Wednesday, March 27, 2019

Whitelackington, Somerset

Quietly showy

This is the west lodge to Dillington House, a mainly Jacobean revival house, now leased by Somerset County Council and run as a centre for continuing education, conferences, and other events. It’s a small cottage orné of about 1830,* sited where the drive to the house joins a bend in the road, its three ‘front’ faces looking out on the road and giving no doubt a useful range of views of the curve. It would originally have been occupied by someone whose job (or part of whose job) was to oversee and open and close a gate to the grounds of the great house. The accommodation would be small and basic – I’ve seen inside a similar cottage built for toll gate on a road and it was on the cramped side of compact. Polygonal buildings also have the drawback of non-rectangular rooms, which can pose difficulties with fitting it furniture, although these difficulties aren’t insurmountable. Many such buildings, if in use today, have been extended at the back.

This house’s Y-tracery, Gothic doorway, and thatched roof into which the upper windows protrude are all classic features of the ornamental cottage of the 19th century. The building is clearly meant to be a small landmark, telling visitors that they have arrived at the entrance to the grounds, and its ashlar masonry on the front walls, rubble on others, makes it obvious that it was always designed to be seen from the road. The ‘three sides to the road’ design is similar to that of other lodges not far from Ilminster, which mark another former way in to the house, but these lodges don’t have the thatched roof that makes this little house stand out. None of the buildings is grand. They’re not the kind of lodges that bring instantly to mind the phrase ‘trumpet at a distant gate’† although the gates in both cases are certainly distant from the main house. If a trumpet sounds, it’s fitted with a mute. The tune it plays is charming nonetheless.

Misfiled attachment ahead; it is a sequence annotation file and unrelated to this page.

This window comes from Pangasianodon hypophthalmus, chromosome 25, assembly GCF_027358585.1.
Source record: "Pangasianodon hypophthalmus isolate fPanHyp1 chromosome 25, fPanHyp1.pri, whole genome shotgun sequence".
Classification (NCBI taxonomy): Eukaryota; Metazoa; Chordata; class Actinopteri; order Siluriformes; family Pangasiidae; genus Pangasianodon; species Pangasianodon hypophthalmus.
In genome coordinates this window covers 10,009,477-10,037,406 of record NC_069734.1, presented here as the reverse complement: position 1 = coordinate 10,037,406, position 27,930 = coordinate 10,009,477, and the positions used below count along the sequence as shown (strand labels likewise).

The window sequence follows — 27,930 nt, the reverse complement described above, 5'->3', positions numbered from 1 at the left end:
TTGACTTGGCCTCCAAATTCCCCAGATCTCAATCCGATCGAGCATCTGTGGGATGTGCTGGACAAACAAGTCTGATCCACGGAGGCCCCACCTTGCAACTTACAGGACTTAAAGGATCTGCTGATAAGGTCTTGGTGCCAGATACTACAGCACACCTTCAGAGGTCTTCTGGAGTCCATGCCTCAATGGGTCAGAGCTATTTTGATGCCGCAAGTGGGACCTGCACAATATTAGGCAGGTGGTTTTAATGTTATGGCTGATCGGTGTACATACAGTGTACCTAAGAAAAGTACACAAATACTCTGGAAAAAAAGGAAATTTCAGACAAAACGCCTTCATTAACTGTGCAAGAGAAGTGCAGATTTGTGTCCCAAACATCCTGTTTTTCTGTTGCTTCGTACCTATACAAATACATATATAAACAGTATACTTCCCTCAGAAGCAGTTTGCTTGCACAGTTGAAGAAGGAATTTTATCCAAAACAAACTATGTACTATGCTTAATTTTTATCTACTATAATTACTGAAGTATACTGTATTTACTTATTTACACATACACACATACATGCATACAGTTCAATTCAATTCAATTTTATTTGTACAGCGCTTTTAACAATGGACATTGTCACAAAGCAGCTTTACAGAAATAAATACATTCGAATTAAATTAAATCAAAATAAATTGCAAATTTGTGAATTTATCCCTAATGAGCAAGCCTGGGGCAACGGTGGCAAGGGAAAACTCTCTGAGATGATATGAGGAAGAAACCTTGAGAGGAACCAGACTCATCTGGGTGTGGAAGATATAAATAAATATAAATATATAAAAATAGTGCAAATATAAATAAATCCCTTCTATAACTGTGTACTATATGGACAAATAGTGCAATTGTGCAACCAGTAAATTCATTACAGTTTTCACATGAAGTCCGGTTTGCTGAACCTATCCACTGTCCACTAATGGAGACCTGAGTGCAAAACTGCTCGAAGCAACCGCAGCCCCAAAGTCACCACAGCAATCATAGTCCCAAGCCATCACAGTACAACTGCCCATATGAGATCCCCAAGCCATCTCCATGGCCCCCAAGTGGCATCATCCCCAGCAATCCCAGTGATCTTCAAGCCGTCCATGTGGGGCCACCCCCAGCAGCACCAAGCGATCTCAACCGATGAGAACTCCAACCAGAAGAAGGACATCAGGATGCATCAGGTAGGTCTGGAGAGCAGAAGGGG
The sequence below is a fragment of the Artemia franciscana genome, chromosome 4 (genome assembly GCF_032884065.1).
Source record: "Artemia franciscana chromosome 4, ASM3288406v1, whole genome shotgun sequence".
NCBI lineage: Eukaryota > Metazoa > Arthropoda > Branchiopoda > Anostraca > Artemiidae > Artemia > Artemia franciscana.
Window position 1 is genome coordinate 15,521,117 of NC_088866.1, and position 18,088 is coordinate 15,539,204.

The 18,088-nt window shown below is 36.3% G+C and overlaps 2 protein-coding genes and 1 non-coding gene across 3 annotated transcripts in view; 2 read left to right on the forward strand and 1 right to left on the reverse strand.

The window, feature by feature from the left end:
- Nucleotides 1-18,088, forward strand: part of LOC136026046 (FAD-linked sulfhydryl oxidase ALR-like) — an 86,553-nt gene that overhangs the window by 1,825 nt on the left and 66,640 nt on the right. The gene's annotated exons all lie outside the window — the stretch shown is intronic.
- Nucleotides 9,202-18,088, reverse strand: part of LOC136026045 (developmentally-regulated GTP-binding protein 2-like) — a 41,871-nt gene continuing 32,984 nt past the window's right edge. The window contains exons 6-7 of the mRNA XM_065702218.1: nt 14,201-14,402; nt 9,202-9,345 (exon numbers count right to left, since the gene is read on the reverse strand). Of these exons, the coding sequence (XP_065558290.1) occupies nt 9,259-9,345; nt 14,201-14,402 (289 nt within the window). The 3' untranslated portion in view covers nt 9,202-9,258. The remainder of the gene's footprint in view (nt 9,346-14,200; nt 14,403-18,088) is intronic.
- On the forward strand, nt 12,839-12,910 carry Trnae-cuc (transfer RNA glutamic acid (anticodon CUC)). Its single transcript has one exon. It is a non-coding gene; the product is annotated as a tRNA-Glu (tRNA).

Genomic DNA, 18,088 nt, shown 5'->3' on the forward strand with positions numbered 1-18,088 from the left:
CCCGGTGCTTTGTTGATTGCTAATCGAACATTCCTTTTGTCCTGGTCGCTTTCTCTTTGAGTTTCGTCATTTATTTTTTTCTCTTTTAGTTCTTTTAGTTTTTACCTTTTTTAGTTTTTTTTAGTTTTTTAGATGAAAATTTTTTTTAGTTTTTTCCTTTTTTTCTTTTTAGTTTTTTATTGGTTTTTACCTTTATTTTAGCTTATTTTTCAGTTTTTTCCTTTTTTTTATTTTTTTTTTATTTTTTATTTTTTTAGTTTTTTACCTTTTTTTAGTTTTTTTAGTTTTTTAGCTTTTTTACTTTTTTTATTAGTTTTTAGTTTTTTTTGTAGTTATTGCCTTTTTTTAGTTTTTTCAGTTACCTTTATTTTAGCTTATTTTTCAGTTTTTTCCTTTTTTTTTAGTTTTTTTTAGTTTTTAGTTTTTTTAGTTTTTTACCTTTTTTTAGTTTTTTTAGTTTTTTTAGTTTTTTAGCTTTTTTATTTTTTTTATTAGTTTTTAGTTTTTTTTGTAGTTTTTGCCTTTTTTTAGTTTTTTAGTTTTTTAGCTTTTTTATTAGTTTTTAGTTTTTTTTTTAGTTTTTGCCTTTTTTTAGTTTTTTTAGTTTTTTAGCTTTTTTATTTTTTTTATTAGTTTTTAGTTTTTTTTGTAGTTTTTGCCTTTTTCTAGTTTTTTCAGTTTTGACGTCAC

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* For more on this kind of house, see Roger White, Cottages Ornés (Yale U. P., 2017), which I reviewed here.

† See Timothy Mowl and Brian Earnshaw, Trumpet at a Distant Gate: The Lodge as Prelude to the Country House (Waterstone, 1985)


bazza said...

It's looks very strange to see that style of arched window under a thatched roof but the whole is quite pleasing to the eye.
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Joseph Biddulph (Publisher) said...

The occupant of the lodge would presumably be expected to be on duty 24/7, like the toll keepers. No holidays. No sickness allowed.

I always feel there is something perverse about the permanence of a stone building finished with the impermanence of thatch. Very effective aesthetically, though.

Philip Wilkinson said...

Indeed. There is something incongruous about it. Thatch can last well, but not for more than a few decades. In the past, I've lived in a 100-year-old house with a slate roof of the same age, and opposite where I live now there are Cotswold stone roofs that are probably a lot older than that. But whoever built this lodge wanted the 'picturesque' look – are they achieved it.